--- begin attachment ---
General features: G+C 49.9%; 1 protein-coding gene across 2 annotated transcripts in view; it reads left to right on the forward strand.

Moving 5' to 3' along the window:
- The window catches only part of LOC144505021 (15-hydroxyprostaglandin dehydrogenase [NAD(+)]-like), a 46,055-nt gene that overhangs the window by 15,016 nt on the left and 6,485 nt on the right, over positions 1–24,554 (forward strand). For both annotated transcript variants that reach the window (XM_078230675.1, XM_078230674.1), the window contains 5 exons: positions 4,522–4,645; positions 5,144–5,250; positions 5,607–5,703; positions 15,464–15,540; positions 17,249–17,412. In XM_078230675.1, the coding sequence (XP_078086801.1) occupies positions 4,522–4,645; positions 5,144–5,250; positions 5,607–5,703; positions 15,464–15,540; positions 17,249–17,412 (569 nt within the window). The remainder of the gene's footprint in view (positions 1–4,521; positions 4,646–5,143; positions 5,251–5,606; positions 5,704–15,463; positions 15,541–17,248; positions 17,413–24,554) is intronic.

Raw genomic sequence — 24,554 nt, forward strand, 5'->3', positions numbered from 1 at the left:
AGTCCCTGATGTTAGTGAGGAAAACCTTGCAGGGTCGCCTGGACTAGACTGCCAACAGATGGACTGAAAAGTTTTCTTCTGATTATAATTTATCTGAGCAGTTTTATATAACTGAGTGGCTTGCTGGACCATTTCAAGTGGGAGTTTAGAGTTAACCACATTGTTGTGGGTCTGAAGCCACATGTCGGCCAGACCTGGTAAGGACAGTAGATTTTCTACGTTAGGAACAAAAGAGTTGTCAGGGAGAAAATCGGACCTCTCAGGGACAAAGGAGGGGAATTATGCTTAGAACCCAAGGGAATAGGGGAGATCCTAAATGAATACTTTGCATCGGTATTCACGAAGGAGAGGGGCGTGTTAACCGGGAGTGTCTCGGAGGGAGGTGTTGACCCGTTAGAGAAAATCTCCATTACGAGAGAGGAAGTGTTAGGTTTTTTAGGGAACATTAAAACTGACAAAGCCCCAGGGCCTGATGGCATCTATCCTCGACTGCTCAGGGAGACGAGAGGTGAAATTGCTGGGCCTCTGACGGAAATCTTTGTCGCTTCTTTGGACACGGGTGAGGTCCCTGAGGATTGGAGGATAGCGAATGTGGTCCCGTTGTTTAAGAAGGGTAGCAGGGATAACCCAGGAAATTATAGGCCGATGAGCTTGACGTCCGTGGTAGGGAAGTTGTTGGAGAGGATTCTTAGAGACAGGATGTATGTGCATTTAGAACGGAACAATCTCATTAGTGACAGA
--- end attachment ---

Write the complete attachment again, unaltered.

General features: G+C 49.9%; 1 protein-coding gene across 2 annotated transcripts in view; it reads left to right on the forward strand.

Moving 5' to 3' along the window:
- The window catches only part of LOC144505021 (15-hydroxyprostaglandin dehydrogenase [NAD(+)]-like), a 46,055-nt gene that overhangs the window by 15,016 nt on the left and 6,485 nt on the right, over positions 1–24,554 (forward strand). For both annotated transcript variants that reach the window (XM_078230675.1, XM_078230674.1), the window contains 5 exons: positions 4,522–4,645; positions 5,144–5,250; positions 5,607–5,703; positions 15,464–15,540; positions 17,249–17,412. In XM_078230675.1, the coding sequence (XP_078086801.1) occupies positions 4,522–4,645; positions 5,144–5,250; positions 5,607–5,703; positions 15,464–15,540; positions 17,249–17,412 (569 nt within the window). The remainder of the gene's footprint in view (positions 1–4,521; positions 4,646–5,143; positions 5,251–5,606; positions 5,704–15,463; positions 15,541–17,248; positions 17,413–24,554) is intronic.

Raw genomic sequence — 24,554 nt, forward strand, 5'->3', positions numbered from 1 at the left:
AGTCCCTGATGTTAGTGAGGAAAACCTTGCAGGGTCGCCTGGACTAGACTGCCAACAGATGGACTGAAAAGTTTTCTTCTGATTATAATTTATCTGAGCAGTTTTATATAACTGAGTGGCTTGCTGGACCATTTCAAGTGGGAGTTTAGAGTTAACCACATTGTTGTGGGTCTGAAGCCACATGTCGGCCAGACCTGGTAAGGACAGTAGATTTTCTACGTTAGGAACAAAAGAGTTGTCAGGGAGAAAATCGGACCTCTCAGGGACAAAGGAGGGGAATTATGCTTAGAACCCAAGGGAATAGGGGAGATCCTAAATGAATACTTTGCATCGGTATTCACGAAGGAGAGGGGCGTGTTAACCGGGAGTGTCTCGGAGGGAGGTGTTGACCCGTTAGAGAAAATCTCCATTACGAGAGAGGAAGTGTTAGGTTTTTTAGGGAACATTAAAACTGACAAAGCCCCAGGGCCTGATGGCATCTATCCTCGACTGCTCAGGGAGACGAGAGGTGAAATTGCTGGGCCTCTGACGGAAATCTTTGTCGCTTCTTTGGACACGGGTGAGGTCCCTGAGGATTGGAGGATAGCGAATGTGGTCCCGTTGTTTAAGAAGGGTAGCAGGGATAACCCAGGAAATTATAGGCCGATGAGCTTGACGTCCGTGGTAGGGAAGTTGTTGGAGAGGATTCTTAGAGACAGGATGTATGTGCATTTAGAACGGAACAATCTCATTAGTGACAGA